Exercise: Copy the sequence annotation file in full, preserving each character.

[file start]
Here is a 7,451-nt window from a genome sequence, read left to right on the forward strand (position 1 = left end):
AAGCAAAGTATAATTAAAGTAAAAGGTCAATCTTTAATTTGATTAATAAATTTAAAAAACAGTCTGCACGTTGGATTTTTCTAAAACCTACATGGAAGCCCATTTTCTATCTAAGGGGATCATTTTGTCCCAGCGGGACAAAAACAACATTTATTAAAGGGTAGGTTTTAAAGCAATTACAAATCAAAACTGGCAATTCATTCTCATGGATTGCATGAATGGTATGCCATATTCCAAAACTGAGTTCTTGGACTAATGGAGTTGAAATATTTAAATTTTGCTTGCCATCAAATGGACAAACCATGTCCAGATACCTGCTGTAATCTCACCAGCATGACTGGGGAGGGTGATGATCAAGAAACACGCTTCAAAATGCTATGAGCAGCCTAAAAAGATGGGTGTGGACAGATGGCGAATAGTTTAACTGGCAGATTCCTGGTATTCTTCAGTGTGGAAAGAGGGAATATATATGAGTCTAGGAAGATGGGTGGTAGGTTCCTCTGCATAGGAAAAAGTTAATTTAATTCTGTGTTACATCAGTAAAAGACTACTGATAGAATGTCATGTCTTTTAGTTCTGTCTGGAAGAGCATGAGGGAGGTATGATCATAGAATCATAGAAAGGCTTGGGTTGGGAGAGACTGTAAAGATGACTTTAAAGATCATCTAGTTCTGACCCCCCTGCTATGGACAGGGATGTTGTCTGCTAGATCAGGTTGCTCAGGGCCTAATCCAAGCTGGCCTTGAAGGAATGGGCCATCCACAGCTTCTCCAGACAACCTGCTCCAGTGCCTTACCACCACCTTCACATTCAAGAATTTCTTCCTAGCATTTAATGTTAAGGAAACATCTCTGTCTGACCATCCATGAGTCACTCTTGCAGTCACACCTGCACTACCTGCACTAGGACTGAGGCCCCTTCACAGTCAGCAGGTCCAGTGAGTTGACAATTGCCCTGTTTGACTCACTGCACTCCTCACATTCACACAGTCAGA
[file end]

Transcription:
Here is a 7,451-nt window from a genome sequence, read left to right on the forward strand (position 1 = left end):
AAGCAAAGTATAATTAAAGTAAAAGGTCAATCTTTAATTTGATTAATAAATTTAAAAAACAGTCTGCACGTTGGATTTTTCTAAAACCTACATGGAAGCCCATTTTCTATCTAAGGGGATCATTTTGTCCCAGCGGGACAAAAACAACATTTATTAAAGGGTAGGTTTTAAAGCAATTACAAATCAAAACTGGCAATTCATTCTCATGGATTGCATGAATGGTATGCCATATTCCAAAACTGAGTTCTTGGACTAATGGAGTTGAAATATTTAAATTTTGCTTGCCATCAAATGGACAAACCATGTCCAGATACCTGCTGTAATCTCACCAGCATGACTGGGGAGGGTGATGATCAAGAAACACGCTTCAAAATGCTATGAGCAGCCTAAAAAGATGGGTGTGGACAGATGGCGAATAGTTTAACTGGCAGATTCCTGGTATTCTTCAGTGTGGAAAGAGGGAATATATATGAGTCTAGGAAGATGGGTGGTAGGTTCCTCTGCATAGGAAAAAGTTAATTTAATTCTGTGTTACATCAGTAAAAGACTACTGATAGAATGTCATGTCTTTTAGTTCTGTCTGGAAGAGCATGAGGGAGGTATGATCATAGAATCATAGAAAGGCTTGGGTTGGGAGAGACTGTAAAGATGACTTTAAAGATCATCTAGTTCTGACCCCCCTGCTATGGACAGGGATGTTGTCTGCTAGATCAGGTTGCTCAGGGCCTAATCCAAGCTGGCCTTGAAGGAATGGGCCATCCACAGCTTCTCCAGACAACCTGCTCCAGTGCCTTACCACCACCTTCACATTCAAGAATTTCTTCCTAGCATTTAATGTTAAGGAAACATCTCTGTCTGACCATCCATGAGTCACTCTTGCAGTCACACCTGCACTACCTGCACTAGGACTGAGGCCCCTTCACAGTCAGCAGGTCCAGTGAGTTGACAATTGCCCTGTTTGACTCACTGCACTCCTCACATTCACACAGTCAGA